Then there is the apparent misinformation.
Case in point, the report in the Beijing News which claimed that Beingmate had written a letter to regulators blaming Fonterra for a failure to reach a "mutual understanding" that was seriously affecting the development of the company.
"We have never seen this letter," was Fonterra's response yesterday. "Our only insight into its potential existence is the Beijing News article."
Fonterra went on to point out that the Beijing News article mentioned that it had not confirmed the authenticity of the supposed letter.
But Fonterra did confirm it was highly concerned about false rumours regarding the market and Fonterra's investment in Beingmate, and had sent a letter to the company, requesting it to investigate the source of rumours that it wants to take over Beingmate, so as not to disrupt the market and damage the interests of the listed company and all shareholders.
Fonterra's comments do not change my own view that there is a serious governance issue to address at Beingmate. The company has reiterated that Beingmate's formal forecast earnings downgrade announcement outlined four specific factors that have driven its recent losses:
Intense competition and heavy discounting that has followed in the wake of the new infant formula regulations
Costs resulting from the Product Purchase Agreement with Darnum Dairy Products
Higher levels of inventory write-off - more than originally expected
Less accounts receivable payments than anticipatedBut there are also concerns that Beingmate's statements do not address other influencing factors.
Sources close to the Fonterra Shareholders Council are concerned that the results of a report that was commissioned by the council on the Beingmate investment was not directly conveyed to shareholders.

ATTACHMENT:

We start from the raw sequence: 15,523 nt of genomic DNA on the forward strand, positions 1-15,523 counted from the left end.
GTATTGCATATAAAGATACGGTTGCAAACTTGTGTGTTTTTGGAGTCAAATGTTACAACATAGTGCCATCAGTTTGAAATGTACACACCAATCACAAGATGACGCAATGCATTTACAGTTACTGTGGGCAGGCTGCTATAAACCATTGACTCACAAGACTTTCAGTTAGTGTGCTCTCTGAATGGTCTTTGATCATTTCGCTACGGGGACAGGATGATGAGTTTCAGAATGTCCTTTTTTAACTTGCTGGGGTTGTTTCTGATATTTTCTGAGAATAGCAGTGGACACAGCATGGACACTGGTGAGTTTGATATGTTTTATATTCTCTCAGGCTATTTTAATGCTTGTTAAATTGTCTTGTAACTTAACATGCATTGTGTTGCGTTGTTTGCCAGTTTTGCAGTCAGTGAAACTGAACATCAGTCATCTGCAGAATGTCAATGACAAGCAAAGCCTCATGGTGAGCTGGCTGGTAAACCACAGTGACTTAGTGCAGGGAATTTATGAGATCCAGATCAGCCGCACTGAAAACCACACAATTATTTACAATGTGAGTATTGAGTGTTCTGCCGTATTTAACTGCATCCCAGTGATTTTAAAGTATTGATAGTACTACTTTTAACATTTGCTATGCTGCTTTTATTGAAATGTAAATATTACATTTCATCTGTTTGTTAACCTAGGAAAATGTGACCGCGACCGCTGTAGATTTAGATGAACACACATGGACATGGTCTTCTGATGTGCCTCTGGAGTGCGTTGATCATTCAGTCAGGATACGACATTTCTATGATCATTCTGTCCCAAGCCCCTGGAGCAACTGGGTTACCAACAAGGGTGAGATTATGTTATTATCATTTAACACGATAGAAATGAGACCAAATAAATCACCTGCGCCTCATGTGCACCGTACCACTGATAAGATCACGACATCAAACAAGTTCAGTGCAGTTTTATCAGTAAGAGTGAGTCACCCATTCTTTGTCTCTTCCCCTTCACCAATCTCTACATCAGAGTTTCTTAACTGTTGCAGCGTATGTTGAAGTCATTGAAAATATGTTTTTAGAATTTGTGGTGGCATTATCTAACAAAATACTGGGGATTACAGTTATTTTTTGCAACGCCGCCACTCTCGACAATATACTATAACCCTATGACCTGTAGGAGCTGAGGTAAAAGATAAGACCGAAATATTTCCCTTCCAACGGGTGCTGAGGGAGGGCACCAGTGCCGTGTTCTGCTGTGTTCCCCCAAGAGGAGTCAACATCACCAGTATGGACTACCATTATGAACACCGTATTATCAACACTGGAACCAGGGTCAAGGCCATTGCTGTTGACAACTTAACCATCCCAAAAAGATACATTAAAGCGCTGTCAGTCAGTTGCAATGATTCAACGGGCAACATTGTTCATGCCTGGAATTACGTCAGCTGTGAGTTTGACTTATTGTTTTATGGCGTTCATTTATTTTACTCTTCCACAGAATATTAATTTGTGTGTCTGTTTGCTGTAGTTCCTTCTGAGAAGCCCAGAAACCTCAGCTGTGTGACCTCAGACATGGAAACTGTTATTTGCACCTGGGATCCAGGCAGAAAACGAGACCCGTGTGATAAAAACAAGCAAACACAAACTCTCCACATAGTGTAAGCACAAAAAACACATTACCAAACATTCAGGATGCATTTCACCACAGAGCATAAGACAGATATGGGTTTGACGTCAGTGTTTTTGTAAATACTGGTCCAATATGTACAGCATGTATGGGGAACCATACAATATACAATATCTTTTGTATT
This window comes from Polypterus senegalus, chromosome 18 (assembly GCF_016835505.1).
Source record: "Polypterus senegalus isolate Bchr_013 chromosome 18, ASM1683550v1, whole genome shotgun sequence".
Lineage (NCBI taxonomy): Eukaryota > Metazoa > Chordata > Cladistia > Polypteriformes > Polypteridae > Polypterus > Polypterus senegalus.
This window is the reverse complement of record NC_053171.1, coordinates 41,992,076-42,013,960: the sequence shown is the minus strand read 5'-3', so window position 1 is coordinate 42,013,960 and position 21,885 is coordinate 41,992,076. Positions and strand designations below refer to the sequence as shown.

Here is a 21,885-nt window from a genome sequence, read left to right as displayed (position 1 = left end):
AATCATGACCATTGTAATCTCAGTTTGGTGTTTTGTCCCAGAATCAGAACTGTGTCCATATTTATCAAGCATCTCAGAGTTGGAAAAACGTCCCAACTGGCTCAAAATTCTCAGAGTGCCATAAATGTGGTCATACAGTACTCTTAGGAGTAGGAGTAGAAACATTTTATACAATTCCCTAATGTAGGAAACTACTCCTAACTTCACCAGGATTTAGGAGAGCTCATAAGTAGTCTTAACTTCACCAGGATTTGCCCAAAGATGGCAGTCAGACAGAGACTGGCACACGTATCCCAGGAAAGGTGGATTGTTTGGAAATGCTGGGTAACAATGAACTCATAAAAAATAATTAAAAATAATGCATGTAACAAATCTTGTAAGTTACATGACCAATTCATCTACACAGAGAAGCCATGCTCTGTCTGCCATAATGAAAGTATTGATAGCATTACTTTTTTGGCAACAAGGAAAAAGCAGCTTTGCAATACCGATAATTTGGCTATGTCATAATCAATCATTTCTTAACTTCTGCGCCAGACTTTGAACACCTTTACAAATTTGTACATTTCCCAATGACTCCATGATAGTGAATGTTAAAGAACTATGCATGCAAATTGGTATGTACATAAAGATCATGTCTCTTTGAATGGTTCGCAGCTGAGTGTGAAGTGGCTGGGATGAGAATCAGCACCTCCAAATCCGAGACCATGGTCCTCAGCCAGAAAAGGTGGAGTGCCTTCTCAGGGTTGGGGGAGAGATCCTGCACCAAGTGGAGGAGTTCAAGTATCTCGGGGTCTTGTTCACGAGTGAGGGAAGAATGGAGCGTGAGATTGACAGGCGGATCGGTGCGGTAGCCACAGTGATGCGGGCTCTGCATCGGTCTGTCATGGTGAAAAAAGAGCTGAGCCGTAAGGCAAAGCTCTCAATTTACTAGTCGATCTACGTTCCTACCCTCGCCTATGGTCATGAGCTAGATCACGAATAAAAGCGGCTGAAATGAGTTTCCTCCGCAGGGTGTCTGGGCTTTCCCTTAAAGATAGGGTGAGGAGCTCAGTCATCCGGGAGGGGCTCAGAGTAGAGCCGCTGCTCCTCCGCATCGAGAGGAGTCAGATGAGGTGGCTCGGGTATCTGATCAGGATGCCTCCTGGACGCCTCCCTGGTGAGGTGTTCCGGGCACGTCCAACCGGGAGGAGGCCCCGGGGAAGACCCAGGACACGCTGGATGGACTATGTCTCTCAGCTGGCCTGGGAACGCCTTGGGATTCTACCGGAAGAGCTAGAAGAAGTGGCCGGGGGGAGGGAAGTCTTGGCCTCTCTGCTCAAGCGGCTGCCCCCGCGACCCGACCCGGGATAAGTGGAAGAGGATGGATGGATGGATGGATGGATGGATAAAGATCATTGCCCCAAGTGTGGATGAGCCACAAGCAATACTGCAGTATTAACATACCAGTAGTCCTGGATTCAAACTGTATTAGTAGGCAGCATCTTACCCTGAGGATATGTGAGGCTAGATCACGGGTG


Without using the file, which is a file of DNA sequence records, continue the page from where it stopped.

The report by Ward Associates is dated late 2016 and came after growing concerns that Fonterra's investment in the 18.8 per cent stake was ill-judged.
Ward Associates' own investigations in China were aided by Chinese researchers.
The report does not make pretty reading.
Here's one snippet: "It is alarming that profits in the past two years largely reflect government subsidies received for various expansion projects and investments.
"Beingmate received government subsidies of 83.1m RMB in 2014 and 123.8m RMB in 2015, adding a total of 382.1m RMB to their 'non operating income' over the past five years.
"Subtracting these subsidies from their income calculation, net profits for both 2014 and 2015 turn negative and continue to worsen.
"The deterioration in performance follows their peak result in 2013 where sales revenue expanded by 14.2 per cent year on year to 6.12b RMB and net profit after tax totalled 721m RMB with the net profit margin at 11.8 per cent."
Charles Whitehead, then chairman of the council's performance committee, maintains that questions were put to Fonterra and satisfactory answers were received.
Whitehead was relatively sanguine about the Ward Associates report.
"It's no different to the Harvard Business School study," he said.
There has long been a contention that in Asian countries, foreign companies frequently have to "pay to play" - that is, invest in domestic production capacity within market to smooth the way for their exports.
The debacle at Beingmate suggests this truism should be challenged.